This Handbook is written for state lawmakers, support staff, and other interested Americans. The goal is to enable state lawmakers to employ the state application and convention process as the Founders intended: legally, effectively, and safely. This Handbook offers accurate, well-researched information about the process, including how to trigger it, valuable safeguards, and legal forms. This Handbook also corrects common myths about the procedure—perhaps the foremost of which is that the convention authorized by Article V is a “constitutional convention.”
Many state lawmakers, like Americans generally, believe that politicians in Washington, D.C. have not successfully controlled spending in recent years. That helps to explain strong public interest in a balanced budget amendment, among other proposals. Besides amassing a huge debt, federal officeholders often have disregarded individual liberty and constitutional limits on their own power. Moreover, many federal officeholders seem to neglect the constitutional role of the states. Increasingly, state lawmakers understand what the Founders said repeatedly: Federalism works only if the states respond effectively when the federal government exceeds or abuses its powers.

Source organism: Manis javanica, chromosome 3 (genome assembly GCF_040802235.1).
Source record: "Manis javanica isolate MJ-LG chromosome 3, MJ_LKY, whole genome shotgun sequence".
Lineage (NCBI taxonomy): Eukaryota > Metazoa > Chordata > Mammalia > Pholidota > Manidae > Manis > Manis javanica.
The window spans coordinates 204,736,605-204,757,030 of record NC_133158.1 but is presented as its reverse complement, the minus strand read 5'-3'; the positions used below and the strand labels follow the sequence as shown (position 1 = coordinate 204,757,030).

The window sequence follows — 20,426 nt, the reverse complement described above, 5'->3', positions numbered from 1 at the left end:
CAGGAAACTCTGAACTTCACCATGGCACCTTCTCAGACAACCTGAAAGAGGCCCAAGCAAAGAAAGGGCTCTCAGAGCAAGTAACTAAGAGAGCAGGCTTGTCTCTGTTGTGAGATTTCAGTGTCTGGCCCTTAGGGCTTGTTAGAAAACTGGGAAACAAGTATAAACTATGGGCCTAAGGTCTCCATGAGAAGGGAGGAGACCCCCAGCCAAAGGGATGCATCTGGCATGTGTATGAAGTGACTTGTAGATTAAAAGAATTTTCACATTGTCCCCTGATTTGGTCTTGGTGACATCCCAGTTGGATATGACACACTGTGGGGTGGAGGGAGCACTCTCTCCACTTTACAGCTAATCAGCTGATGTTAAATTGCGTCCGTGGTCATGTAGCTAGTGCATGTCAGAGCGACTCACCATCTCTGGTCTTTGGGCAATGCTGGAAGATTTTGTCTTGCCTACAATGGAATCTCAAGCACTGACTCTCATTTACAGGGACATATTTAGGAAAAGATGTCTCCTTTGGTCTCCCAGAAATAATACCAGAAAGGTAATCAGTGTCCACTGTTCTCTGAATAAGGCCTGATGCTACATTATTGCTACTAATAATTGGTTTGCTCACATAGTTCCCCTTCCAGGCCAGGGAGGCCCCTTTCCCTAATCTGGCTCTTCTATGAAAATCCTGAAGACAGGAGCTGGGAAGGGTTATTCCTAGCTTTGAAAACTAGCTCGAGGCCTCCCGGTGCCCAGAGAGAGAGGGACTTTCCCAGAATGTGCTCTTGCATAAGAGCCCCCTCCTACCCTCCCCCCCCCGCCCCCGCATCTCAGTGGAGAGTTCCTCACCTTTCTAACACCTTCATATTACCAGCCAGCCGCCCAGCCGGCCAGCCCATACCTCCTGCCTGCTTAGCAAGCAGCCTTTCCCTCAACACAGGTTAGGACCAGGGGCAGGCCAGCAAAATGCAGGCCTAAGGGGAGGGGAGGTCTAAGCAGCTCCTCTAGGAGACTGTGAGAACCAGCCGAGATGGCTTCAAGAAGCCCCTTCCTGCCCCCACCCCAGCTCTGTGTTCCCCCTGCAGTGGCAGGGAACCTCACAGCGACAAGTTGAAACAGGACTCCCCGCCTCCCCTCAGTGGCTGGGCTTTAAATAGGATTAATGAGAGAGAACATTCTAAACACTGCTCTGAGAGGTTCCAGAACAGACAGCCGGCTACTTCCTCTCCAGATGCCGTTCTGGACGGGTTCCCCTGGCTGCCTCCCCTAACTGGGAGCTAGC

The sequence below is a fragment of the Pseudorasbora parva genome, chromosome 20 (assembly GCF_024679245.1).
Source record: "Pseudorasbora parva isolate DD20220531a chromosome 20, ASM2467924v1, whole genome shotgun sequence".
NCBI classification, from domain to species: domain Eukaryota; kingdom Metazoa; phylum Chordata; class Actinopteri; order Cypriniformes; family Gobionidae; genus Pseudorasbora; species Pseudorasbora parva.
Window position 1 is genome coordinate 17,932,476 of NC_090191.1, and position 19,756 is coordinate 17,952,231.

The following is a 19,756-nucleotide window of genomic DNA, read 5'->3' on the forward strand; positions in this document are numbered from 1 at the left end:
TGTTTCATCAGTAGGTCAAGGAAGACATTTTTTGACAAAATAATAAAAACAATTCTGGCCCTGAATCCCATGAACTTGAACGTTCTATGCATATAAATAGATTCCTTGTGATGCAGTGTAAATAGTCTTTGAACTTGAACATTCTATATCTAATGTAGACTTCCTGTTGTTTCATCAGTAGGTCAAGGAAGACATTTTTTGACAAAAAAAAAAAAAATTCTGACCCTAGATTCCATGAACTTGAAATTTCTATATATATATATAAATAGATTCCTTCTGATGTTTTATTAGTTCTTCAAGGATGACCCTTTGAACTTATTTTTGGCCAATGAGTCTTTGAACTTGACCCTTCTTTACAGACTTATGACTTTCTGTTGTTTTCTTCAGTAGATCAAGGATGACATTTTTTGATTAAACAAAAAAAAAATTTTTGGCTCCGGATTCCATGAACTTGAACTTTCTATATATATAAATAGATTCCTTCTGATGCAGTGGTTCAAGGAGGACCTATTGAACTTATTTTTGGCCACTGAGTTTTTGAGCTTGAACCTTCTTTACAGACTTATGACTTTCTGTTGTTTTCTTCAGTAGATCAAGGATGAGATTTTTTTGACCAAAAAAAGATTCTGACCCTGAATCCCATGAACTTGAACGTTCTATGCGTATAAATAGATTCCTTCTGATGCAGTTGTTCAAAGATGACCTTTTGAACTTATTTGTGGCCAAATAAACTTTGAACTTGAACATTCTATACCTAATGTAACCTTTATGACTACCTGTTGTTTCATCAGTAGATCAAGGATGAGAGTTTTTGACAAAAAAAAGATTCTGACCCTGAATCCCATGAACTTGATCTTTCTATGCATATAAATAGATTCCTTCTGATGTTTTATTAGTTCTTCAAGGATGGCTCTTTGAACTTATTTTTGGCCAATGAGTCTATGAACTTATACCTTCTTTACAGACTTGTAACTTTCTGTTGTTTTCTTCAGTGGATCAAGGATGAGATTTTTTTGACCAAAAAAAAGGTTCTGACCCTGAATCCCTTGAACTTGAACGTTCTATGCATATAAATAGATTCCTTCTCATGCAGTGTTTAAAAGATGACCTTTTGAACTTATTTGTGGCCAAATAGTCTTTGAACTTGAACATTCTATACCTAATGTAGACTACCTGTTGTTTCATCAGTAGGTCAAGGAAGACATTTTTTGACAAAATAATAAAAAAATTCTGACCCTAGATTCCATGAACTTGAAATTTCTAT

• offers reliable information about the state application and convention process, based on thorough and objective scholarship;
• corrects misinformation; and
• makes it easier for state lawmakers to use the process legally and effectively.
One reason the Founders inserted into the Constitution a method of amendment was to enable future generations to keep our Basic Law up to date—but that was not the only reason. The Founders also inserted the amendment procedure as a tool for resolving constitutional disputes and for correcting excesses and abuses. Because they recognized that excesses and abuses could come from either the states or the federal government, they fashioned two alternative ways for proposing amendments for state ratification:
• by a resolution adopted by two-thirds of both houses of Congress, and
• by a gathering of delegates of state legislatures that the Constitution calls a convention for proposing amendments.
Other acceptable names for a convention for proposing amendments are amendments convention, convention of the states, and Article V convention. (For reasons explained in section II it is inaccurate and misleading to call a convention for proposing amendments a “constitutional convention.”)